Still needing to replace Herremans at guard, Kelly found himself in an embarrassing public dispute with his other guard, Evan Mathis. It played out in the papers and on the radio. Mathis, who was under contract, had asked about a restructuring of his deal. Rather than keep him here under the terms of his existing deal and maintaining the integrity of his offensive line, on June 12 Kelly released Mathis. Once more, like the Desean Jackson release … NO ON-FIELD ADVANTAGE WAS GAINED.
Kelly’s playbook has always been predicated on the threat of his quarterback keeping the ball and running effectively with it. Not on every play, but with enough regularity and success that opposing defenses (already expected to be exhausted by the tempo) would have to respect the threat, resulting in coverage issues. His claims that he could make it work without a mobile QB at the pro level were crushed this season under an avalanche of failed drives. Opposing defenses quickly realized that the Eagles’ offense only ran a handful of plays with slight formation variations. One imagines that a more suitable QB could have expanded the playbook considerably.
Frustratingly, each game seemed to feature two or three drives that showed flashes of just how deadly his approach could be. This was the allure, the seduction of Kelly. It has been described previously in this column as equivalent to pressing your bets at a black jack table. But, the failures outweighed the successes and the frailty of Kelly’s philosophy was undeniable.
Just about every personnel decision Kelly made since he arrived was eventually exposed this year – the Cooper extension and his subsequent lack of production, the Murray signing and his inability to run out of the shotgun, dumping a cap-crippling contract on Maxwell who was then exposed as a mediocre cornerback who had clearly benefited from his surrounding cast in Seattle, releasing and not replacing Herremans and Mathis which created the dearth of a rushing attack in the first few weeks (seriously, go back and watch the first half of their week two match-up with Dallas), failing to resign Jeremy Maclin which forced him to spend his top pick on a receiver rather than a replacement at guard or a successor to his aging tackle Jason Peters, not recognizing the severity of Parkey’s injury early enough to shut him down in time to sign a better kicker than Caleb Sturgis, overvaluing the potential of injured players brought in on ‘the cheap’ – we could go on. But, the fact is, whether it was an unprecedented string of tough luck or the inevitable result of poor management, this team was simply not good enough.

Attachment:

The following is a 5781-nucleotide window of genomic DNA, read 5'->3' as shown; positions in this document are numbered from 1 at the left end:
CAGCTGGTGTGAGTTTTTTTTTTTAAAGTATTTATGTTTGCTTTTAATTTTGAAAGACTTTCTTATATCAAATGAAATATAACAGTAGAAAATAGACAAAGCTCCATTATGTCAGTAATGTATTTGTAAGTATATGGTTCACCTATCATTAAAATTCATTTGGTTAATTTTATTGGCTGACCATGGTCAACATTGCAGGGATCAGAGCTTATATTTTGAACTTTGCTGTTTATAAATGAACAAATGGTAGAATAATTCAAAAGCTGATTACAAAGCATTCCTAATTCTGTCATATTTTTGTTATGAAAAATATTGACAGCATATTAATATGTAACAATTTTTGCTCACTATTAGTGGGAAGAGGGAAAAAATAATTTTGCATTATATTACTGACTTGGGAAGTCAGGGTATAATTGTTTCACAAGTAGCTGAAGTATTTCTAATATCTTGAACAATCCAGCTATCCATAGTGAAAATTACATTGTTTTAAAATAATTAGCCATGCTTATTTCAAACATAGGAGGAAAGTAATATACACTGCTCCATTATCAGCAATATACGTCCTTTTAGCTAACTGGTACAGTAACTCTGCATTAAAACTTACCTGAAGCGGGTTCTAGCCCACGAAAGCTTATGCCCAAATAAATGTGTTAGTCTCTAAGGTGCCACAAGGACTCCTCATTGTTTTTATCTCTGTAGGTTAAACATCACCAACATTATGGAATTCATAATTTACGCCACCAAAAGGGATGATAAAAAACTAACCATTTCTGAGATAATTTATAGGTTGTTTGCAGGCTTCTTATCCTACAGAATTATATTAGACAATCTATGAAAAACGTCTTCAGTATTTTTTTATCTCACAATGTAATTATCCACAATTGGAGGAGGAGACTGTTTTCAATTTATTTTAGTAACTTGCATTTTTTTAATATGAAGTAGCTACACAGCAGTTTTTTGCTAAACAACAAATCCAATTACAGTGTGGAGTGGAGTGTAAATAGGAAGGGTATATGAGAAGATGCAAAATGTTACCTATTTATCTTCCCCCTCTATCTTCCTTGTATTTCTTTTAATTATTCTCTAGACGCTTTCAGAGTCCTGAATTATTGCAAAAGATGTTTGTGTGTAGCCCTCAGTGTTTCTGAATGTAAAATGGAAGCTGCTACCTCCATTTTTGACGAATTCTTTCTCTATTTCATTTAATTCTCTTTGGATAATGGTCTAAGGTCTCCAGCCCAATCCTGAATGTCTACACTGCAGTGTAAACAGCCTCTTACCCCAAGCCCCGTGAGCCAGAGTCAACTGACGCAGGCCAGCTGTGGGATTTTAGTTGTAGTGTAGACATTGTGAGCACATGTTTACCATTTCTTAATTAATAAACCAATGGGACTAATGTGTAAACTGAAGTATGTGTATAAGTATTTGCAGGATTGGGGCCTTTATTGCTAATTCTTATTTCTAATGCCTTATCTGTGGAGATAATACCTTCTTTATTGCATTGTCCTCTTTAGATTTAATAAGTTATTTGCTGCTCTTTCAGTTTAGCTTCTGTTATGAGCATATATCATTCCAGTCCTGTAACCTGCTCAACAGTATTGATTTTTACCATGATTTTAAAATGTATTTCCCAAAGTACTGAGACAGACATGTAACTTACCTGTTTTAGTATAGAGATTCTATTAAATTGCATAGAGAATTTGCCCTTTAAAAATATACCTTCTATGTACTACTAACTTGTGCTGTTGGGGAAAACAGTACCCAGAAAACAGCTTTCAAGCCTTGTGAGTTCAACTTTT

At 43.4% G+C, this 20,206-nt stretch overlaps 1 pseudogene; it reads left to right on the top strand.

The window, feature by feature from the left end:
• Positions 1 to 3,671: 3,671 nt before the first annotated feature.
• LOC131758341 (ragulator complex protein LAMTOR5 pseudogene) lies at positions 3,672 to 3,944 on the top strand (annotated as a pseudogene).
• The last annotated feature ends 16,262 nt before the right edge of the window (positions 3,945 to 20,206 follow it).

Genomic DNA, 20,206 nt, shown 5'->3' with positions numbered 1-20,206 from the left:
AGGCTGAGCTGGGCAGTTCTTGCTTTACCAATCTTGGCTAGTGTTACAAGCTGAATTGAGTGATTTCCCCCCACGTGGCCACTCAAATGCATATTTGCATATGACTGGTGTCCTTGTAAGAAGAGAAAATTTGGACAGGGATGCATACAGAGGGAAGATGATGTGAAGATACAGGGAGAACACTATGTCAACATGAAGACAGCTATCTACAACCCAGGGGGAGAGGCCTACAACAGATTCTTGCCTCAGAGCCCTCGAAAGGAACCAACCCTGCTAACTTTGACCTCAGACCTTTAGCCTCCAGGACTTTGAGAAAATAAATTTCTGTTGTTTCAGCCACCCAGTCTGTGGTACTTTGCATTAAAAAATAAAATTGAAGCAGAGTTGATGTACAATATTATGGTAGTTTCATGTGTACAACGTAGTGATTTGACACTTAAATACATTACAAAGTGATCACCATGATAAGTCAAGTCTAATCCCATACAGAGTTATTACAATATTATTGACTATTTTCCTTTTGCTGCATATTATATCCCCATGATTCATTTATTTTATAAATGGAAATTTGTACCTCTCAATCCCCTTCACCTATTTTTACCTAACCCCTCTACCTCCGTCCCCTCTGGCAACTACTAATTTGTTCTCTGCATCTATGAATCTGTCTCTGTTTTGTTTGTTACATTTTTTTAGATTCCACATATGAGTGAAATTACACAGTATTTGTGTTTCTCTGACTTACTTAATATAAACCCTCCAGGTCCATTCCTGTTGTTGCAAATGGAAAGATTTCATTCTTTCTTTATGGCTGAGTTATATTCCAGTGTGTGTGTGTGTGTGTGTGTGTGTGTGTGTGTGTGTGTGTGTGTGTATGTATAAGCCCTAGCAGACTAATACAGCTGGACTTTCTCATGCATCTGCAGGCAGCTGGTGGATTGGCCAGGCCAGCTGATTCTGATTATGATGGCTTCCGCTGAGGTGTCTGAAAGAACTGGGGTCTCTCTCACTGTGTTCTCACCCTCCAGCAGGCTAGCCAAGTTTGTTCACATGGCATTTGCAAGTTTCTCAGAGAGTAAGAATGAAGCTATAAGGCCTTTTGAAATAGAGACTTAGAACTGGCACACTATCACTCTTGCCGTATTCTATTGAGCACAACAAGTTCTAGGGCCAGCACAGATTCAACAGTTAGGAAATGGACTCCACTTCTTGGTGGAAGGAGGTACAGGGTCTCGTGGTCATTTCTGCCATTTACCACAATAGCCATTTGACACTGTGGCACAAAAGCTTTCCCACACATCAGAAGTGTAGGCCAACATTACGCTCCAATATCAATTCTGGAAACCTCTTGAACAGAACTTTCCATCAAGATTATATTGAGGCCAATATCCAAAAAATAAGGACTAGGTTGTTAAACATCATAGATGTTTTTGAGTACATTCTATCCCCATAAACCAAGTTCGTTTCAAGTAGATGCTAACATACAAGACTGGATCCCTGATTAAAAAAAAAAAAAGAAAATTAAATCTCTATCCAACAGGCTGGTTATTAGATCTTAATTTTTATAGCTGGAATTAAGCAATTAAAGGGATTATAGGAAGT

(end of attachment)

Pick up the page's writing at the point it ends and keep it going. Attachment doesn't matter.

When you add the fact that the issues that plagued this team in September – dumb penalties, poor tackling, dropped passes, the inability to recognize stunts, twists and delayed blitzes, avoiding rub routes in coverage – were still happening in December. It was clear that whatever coaching was being done was not resulting in better performance.
Detractors often claimed that Kelly’s tempo obsession was a detriment to his defense. But, had the D been able to create a few 3-and-outs of their own, they could have minimized their exhaustion. Too many times, Davis’ D was ravaged on 3rd-and-Long during the first drive of the game or of the second half when they were well rested. There is a logic to saying that they ‘were on the field too much’. But, that had more to do with their own failures than Kelly’s tempo.
Then, there was that curious conversation between Murray and owner Jeffrey Lurie during the jubilant flight home after their win over the Patriots. Apparently, this was about more than playing time or touches. Reports are surfacing that Murray may have told Lurie that the team had lost respect for Kelly and grown tired of his methodology. Add to that the white flag that Peters waived on Saturday night and you have the makings of a mandate from the on-field talent, if not an out-and-out mutiny in the works.
So … there you have it.
Are we back to Square One?
Whoever inherits this roster, will find some useful pieces that were simply not in the best system for them. If the next head coach of the Eagles is a 4-3 guy that believes in the I Formation and a drop-back, pocket passer, Bradford and Murray may be just the combo to anchor his offense, while Vinny Curry (a born 4-3 DE if ever there was one) and Mychal Kendricks might finally reach their full potential in a more favorable system.
Credit to Lurie for making the move now and positioning himself at the front of the line for this season’s coaching prospects. A list of potential candidates is already floating across the radio waves and the blogosphere. Let’s hope, this time, his decision is based on more than the ‘Wow Factor’.